Republican presidential frontrunner Donald Trump stuck to his guns over his controversial proposal to temporarily bar Muslims from entering the US as rival Jeb Bush wondered how Muslims from India, Indonesia, and other strong allies could be banned.
The real estate mogul's proposal in the wake of Paris and St. Bernardino terrorist attacks by a Pakistani origin couple has created a firestorm with more than 10 million people talking about the issue, according to Facebook.
Asked in the sixth Republican presidential debate in Charleston, South Carolina, if there was anything he had heard that made him want to rethink his position, Trump responded with a flat "No".
"We have to stop with political correctness," he said as seven top candidates sparred two weeks before the first nominating contests in Iowa, insisting he would not change his mind on the issue.
Former Florida governor Bush, son of a former president and brother of another, repeatedly called on Trump to "reconsider," warning that the idea makes it "impossible" to build a coalition with other Arab countries necessary to defeat the IS.
"All Muslims? Seriously? What kind of signal does that send to the rest of the world?" said Bush who had earlier suggested that Trump was "unhinged" in making such a proposal.
"So, are we going to ban Muslims from India, from Indonesia, from countries that are strong allies— that we need to build better relationships with? Of course not," he said. "What we need to do is destroy ISIS."
Reminded by a host on the Fox Business Network debate that Trump's poll numbers had gone up by 11 points since he made that proposal and asked whether he considered Trump's supporters also "unhinged', Bush responded with a sheepish "no".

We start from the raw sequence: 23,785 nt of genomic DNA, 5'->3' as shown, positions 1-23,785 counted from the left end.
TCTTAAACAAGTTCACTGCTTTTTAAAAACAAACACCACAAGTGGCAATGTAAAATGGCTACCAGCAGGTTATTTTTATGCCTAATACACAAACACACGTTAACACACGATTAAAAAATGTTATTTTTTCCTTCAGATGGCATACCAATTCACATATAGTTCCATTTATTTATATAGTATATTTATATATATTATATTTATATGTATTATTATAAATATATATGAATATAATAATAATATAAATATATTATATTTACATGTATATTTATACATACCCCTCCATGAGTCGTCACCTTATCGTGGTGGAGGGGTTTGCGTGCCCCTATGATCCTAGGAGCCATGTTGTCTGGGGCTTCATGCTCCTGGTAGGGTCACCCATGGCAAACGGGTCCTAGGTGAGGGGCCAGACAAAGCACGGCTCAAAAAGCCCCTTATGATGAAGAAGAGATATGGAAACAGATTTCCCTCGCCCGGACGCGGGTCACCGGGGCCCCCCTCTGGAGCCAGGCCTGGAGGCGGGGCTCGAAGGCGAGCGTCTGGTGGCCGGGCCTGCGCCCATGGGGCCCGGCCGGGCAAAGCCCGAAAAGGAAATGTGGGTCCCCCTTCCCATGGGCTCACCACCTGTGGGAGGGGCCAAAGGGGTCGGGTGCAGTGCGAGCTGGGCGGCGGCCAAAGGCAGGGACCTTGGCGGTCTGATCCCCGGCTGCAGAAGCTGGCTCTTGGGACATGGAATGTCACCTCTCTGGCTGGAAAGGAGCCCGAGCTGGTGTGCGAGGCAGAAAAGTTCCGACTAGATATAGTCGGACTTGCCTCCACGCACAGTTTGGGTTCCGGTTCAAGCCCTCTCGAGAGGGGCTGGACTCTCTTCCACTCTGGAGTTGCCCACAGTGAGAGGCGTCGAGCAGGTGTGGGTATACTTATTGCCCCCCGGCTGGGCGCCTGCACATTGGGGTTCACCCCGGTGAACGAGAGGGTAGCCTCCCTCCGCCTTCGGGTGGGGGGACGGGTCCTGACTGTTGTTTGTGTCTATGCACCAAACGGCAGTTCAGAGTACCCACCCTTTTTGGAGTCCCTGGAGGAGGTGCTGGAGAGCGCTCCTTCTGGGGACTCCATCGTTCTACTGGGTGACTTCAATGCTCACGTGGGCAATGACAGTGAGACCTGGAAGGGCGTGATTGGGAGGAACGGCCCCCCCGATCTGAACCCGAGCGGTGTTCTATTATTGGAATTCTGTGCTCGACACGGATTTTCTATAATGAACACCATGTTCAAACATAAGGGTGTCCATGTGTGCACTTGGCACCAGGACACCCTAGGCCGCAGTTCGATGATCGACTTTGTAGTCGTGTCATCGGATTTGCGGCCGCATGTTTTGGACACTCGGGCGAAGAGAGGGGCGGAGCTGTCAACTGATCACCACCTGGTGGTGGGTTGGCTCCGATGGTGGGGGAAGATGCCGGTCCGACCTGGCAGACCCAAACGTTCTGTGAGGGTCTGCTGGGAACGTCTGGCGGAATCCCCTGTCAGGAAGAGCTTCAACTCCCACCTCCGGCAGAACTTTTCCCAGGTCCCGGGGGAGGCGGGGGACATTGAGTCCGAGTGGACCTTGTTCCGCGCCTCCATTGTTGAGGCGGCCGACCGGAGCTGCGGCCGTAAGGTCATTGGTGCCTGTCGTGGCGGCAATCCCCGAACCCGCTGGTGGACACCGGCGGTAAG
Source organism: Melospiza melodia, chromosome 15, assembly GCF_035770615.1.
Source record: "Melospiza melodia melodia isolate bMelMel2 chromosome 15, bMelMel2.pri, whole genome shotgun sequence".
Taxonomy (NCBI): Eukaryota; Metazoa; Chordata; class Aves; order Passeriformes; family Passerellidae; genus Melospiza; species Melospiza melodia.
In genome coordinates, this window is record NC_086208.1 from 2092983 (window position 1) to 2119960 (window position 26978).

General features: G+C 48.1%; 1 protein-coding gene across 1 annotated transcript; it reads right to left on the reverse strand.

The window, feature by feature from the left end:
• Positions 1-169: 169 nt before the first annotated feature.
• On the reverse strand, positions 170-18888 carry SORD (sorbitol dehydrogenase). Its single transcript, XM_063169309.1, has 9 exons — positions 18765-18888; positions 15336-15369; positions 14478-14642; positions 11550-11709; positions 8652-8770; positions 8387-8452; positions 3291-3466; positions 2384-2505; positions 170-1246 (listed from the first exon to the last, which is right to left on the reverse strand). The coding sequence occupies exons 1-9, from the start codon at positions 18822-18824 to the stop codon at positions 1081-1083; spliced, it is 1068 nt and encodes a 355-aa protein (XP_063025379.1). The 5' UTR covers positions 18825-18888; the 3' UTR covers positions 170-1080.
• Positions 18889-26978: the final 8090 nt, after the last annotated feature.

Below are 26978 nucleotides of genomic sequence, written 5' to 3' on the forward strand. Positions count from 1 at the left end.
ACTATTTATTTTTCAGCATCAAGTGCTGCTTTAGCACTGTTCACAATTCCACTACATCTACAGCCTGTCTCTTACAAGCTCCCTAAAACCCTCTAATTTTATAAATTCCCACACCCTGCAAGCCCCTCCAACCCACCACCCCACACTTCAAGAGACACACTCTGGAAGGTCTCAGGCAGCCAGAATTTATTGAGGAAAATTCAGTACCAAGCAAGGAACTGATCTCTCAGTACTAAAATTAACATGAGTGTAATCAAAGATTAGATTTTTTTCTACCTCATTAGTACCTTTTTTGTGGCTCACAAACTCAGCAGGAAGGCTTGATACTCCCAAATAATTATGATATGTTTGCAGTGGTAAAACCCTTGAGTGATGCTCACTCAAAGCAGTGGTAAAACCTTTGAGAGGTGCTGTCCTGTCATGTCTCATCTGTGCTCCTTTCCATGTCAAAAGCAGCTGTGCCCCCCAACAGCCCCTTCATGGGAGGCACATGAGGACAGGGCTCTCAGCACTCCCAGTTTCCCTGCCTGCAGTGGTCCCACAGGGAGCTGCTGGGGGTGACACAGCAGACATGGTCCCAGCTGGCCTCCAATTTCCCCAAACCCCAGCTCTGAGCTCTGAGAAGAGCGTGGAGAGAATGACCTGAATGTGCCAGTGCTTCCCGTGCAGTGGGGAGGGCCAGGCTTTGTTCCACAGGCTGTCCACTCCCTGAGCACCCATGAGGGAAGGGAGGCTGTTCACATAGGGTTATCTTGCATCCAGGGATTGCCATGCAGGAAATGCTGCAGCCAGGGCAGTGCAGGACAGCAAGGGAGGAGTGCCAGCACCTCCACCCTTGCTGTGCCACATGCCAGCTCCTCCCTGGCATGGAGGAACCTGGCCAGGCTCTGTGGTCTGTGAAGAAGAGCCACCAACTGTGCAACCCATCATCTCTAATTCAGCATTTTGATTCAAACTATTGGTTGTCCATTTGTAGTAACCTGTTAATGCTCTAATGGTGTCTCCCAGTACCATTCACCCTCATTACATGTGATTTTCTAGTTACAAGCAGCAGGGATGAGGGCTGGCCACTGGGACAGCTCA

Trump was also asked about South Carolina's Indian-American Governor Nikki Haley acknowledging that she was referring to him when in her response to the State of the Union address, she asked Republicans to resist "the siren call of the angriest voices".
"Okay. First of all, Nikki this afternoon said I'm a friend of hers," Trump said. "Actually a close friend. And wherever you are sitting Nikki, I'm a friend. We're friends. That's good.
"But she did say there was anger. And I could say, oh, I'm not angry. I'm very angry because our country is being run horribly and I will gladly accept the mantle of anger. Our military is a disaster."
Others, including Ohio Governor John Kasich and New Jersey Governor Chris Christie, said they were on board with at least temporarily not allowing Syrian refugees into the country in light of the growing threat of IS.
And coming on the heels of President Barack Obama's new executive actions on gun control, several candidates offered impassioned defences of Second Amendment rights to bear arms.
"The guns don't pull the trigger. It's the people that pull the trigger," said Trump.
"I am convinced that if this president could confiscate every gun in America, he would," said Senator Marco Rubio.
"That's not a democracy, that's a dictatorship," added Christie.
Trump and Senator Ted Cruz also clashed over Trump's suggestion that he's not eligible to be president because he was born in Canada.
He termed Cruz' accusation that the businessman "embodies New York values"—people with "socially liberal" views revolving around "money and media"—as "very insulting."
The candidates also took plenty of shots at Obama with Bush saying the idea that the country is better off today than before Obama took office is an "alternative universe". And Rubio blasted Obama for presiding over an "arrogant" foreign policy.